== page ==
Our focus is to develop and implement strategies that are practical, sustainable and allow organizations to achieve their full potential. Our consultants have long histories of working closely with senior executive teams of firms of all sizes to help their companies not only be successful, but achieve performance that stands out relative to peers.
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Contact Bill at insight@energy-cg.com to find out how we can help you.
Economics of Shale Gas
(Cost of Supply to Develop Light, Tight Oil and Shale Gas)
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A significant portion of our consultancy involves understanding the economics of the E&P industry and then communicating that understanding to our clients to help them with acquisition and divestiture decisions (A&D), project economics, and strategy. In the exhibit titled, "US Natural Gas Supply Curve", the "average" economics of over 30 different US based gas plays are represented. The curve represents detailed analysis by the Energy Consulting Group for each of these plays in terms of costs and revenues. Drilling (F&D) and operating costs are usally based on information publicly released by operators, but ECG also uses estimates derived from our general knowledge of such costs gleaned from working projects in a particular area. In addition to standard lease operating expenses (LOE), the operating costs include transportation and processing fees.

Revenue estimates are based on a combination of potential production volumes and flat oil and gas prices. The production curves for the tight oil and shale gas plays have a general shape similar to that presented in the exhibit below titled, "Generic Shale Play Production Profile". The dominant characteristic is the steep initial decline, which, depending on the play and completion design, can range from 50%-80% the first year. Some have questioned the economic viability of these non-conventional plays given such declines. However, our economic analysis across literally dozens of plays dependent upon horizontal wells and multistage fracing clearly indicates economic viability for many wells and plays at reasonable levels of oil and gas pricing. The reason is simple. Though declines are high, so quite often are initial rates, which translates into significant (i.e. economic) early production volumes.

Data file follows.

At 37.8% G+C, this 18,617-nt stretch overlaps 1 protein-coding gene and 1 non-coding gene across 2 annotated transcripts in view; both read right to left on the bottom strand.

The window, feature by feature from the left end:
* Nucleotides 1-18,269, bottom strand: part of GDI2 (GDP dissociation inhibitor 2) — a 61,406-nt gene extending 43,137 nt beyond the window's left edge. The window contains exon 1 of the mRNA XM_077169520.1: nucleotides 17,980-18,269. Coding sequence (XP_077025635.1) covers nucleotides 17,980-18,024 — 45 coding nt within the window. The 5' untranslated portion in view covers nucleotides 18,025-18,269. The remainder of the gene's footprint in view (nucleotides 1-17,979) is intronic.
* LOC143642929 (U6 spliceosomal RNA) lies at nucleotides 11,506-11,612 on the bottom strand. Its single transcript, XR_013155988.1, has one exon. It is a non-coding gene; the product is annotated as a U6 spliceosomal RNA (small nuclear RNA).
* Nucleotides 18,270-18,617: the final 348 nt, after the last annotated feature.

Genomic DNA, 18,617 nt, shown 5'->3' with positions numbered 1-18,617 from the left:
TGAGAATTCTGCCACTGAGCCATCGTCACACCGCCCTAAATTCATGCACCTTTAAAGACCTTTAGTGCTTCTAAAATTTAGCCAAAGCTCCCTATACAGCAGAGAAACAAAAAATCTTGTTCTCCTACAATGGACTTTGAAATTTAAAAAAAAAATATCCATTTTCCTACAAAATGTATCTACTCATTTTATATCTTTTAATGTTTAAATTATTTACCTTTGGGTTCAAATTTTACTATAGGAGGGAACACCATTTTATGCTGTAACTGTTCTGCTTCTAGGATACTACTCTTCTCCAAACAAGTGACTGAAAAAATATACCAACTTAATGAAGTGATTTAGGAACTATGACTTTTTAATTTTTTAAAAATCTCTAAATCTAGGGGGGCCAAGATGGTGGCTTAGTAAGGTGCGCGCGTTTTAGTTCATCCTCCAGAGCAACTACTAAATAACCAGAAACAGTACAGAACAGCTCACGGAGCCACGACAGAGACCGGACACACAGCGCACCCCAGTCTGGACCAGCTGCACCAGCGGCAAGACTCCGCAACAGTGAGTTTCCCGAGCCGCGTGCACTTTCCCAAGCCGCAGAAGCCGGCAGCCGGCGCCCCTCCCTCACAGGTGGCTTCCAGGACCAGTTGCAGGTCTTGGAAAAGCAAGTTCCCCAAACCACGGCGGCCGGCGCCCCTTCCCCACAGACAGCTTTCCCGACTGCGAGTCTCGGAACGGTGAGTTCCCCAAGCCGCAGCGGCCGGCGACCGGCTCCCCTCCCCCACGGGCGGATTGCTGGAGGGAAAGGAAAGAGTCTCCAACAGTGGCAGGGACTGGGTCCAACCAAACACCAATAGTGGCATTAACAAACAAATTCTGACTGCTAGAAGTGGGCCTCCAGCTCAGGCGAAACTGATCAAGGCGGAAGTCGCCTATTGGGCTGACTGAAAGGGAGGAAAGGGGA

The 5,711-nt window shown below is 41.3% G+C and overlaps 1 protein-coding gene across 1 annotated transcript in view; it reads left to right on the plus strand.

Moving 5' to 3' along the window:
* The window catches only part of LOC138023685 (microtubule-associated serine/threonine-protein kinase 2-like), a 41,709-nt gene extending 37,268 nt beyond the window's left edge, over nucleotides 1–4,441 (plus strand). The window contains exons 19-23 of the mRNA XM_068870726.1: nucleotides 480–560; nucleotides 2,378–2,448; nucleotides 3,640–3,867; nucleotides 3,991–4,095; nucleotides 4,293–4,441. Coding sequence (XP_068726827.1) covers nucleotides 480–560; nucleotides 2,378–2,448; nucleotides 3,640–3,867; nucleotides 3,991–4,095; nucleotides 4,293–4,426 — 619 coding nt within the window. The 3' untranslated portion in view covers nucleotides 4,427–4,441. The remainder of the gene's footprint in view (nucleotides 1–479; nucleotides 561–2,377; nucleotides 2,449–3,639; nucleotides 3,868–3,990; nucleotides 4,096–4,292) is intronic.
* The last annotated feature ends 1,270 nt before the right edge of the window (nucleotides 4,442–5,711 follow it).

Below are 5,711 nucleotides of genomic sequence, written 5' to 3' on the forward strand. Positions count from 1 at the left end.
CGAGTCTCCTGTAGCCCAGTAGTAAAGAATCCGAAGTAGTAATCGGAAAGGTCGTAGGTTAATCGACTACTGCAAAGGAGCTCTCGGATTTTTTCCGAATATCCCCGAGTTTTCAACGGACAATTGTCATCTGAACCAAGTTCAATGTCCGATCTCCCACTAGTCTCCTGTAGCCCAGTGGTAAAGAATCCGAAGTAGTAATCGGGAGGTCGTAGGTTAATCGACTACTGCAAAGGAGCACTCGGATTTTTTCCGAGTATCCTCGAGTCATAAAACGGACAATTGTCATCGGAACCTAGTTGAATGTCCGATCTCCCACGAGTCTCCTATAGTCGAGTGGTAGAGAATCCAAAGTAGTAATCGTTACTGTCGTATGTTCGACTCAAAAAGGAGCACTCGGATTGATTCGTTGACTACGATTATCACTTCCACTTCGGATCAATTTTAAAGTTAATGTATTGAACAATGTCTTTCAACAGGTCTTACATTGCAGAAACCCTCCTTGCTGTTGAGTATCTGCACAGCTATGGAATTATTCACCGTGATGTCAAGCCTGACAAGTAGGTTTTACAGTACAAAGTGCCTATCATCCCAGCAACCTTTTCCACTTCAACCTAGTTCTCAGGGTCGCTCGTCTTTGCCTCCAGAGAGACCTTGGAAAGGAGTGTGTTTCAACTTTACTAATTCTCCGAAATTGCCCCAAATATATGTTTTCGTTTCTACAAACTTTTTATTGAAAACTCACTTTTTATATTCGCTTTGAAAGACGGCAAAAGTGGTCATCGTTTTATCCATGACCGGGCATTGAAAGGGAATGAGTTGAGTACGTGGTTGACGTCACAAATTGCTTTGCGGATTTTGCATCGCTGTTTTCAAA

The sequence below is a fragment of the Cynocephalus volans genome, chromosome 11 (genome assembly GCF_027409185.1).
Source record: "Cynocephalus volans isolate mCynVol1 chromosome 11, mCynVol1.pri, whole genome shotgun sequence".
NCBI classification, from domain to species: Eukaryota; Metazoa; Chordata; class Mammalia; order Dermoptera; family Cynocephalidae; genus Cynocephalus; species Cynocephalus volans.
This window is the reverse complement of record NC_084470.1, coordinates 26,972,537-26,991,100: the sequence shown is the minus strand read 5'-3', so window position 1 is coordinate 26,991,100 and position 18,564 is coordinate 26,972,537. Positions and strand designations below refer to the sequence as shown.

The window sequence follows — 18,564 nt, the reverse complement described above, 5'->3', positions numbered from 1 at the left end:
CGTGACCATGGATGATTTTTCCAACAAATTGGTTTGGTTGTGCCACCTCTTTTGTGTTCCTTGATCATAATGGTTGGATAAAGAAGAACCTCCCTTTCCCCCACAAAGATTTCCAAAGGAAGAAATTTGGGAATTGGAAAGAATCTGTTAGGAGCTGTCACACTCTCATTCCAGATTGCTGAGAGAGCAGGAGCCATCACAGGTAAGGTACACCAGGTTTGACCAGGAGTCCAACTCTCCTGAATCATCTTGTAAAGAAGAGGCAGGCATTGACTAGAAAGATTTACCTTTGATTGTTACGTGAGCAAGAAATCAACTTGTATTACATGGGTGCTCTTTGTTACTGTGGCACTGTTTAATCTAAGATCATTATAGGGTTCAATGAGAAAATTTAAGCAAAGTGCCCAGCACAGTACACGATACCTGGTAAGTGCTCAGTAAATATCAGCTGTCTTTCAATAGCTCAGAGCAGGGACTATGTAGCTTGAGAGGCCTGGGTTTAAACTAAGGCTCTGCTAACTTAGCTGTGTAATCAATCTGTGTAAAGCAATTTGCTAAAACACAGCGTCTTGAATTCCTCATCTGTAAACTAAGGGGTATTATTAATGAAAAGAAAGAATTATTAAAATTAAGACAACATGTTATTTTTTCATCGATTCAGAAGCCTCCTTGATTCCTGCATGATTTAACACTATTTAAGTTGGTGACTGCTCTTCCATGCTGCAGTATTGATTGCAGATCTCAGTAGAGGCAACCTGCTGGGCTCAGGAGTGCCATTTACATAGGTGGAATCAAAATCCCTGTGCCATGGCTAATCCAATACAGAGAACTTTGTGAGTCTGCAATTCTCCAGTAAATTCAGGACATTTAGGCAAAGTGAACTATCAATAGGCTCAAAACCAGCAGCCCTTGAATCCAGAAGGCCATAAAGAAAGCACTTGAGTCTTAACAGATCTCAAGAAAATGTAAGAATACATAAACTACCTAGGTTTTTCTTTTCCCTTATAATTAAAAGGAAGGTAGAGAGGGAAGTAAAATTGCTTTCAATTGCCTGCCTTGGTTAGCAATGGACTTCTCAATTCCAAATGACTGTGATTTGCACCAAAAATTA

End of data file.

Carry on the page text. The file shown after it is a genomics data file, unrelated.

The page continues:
Please note, these economics should not be used for investing decisions of any type. These numbers represent ECG's best assessment of "average" economics and are a blend of results reported by different operators. As such, these economics do not reflect specific wells or projects, which, even within the same play, can have significantly different economic outcomes. Finally, we use one set of thresholds to define economic success, while others use different minimum acceptable economic criteria.

General Example of the ECG US Natual Gas Supply Curve
 

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The generic shale play production profile presented below is representative of the literally hundreds of sets of such profiles that ECG has prepared for shale play economic analysis. ECG has modeled dozens of such plays, and has segmented the major shale gas and tight oil plays by production performance. We have confirmed the reasonableness of the profiles by using a combination of publicly available company reports, and state oil and gas commission data. In ECG's work with private equity firms, and others interested in investing in oil and gas assets, we have found that the ARPS parameters, such as Di and b, generated using the public information agree closely with those derived from data room production data. While the production profiles vary in the specifics of defining features such as initial rates, cumulative recoveries, decline rates, etc. they all share the feature of relatively high initial decline rates before settling into a relatively slow decline production profile. The reservoir physics of why these plays have such profiles are well defined, and so such similarity is to be expected, but this is not the place to discuss. Please contact us at insight@energy-cg.com for more details if curious.

Generica Shale Play Production Profile
 


Exhibit_1

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